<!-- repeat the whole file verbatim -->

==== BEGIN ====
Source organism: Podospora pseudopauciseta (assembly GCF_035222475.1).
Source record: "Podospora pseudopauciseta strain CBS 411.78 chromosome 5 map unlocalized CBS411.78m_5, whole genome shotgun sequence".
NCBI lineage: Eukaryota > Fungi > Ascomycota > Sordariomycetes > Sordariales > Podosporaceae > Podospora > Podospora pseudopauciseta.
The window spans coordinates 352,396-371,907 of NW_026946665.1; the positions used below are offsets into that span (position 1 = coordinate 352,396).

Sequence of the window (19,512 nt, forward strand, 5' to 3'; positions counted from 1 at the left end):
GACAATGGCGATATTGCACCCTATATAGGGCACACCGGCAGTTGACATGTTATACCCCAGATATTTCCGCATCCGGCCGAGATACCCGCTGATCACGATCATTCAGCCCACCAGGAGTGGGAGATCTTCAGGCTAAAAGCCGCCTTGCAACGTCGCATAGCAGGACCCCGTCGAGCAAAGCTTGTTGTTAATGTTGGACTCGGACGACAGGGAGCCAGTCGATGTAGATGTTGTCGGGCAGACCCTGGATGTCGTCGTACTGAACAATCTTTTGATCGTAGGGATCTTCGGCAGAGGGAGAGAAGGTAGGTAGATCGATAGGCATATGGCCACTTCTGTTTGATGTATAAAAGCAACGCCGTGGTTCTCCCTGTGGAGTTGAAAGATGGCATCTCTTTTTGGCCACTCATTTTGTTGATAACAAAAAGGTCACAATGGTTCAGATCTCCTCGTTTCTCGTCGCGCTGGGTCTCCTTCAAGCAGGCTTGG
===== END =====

Source organism: Podospora pseudopauciseta (assembly GCF_035222475.1).
Source record: "Podospora pseudopauciseta strain CBS 411.78 chromosome 5 map unlocalized CBS411.78m_5, whole genome shotgun sequence".
NCBI lineage: Eukaryota > Fungi > Ascomycota > Sordariomycetes > Sordariales > Podosporaceae > Podospora > Podospora pseudopauciseta.
The window spans coordinates 352,396-371,907 of NW_026946665.1; the positions used below are offsets into that span (position 1 = coordinate 352,396).

Sequence of the window (19,512 nt, forward strand, 5' to 3'; positions counted from 1 at the left end):
GACAATGGCGATATTGCACCCTATATAGGGCACACCGGCAGTTGACATGTTATACCCCAGATATTTCCGCATCCGGCCGAGATACCCGCTGATCACGATCATTCAGCCCACCAGGAGTGGGAGATCTTCAGGCTAAAAGCCGCCTTGCAACGTCGCATAGCAGGACCCCGTCGAGCAAAGCTTGTTGTTAATGTTGGACTCGGACGACAGGGAGCCAGTCGATGTAGATGTTGTCGGGCAGACCCTGGATGTCGTCGTACTGAACAATCTTTTGATCGTAGGGATCTTCGGCAGAGGGAGAGAAGGTAGGTAGATCGATAGGCATATGGCCACTTCTGTTTGATGTATAAAAGCAACGCCGTGGTTCTCCCTGTGGAGTTGAAAGATGGCATCTCTTTTTGGCCACTCATTTTGTTGATAACAAAAAGGTCACAATGGTTCAGATCTCCTCGTTTCTCGTCGCGCTGGGTCTCCTTCAAGCAGGCTTGG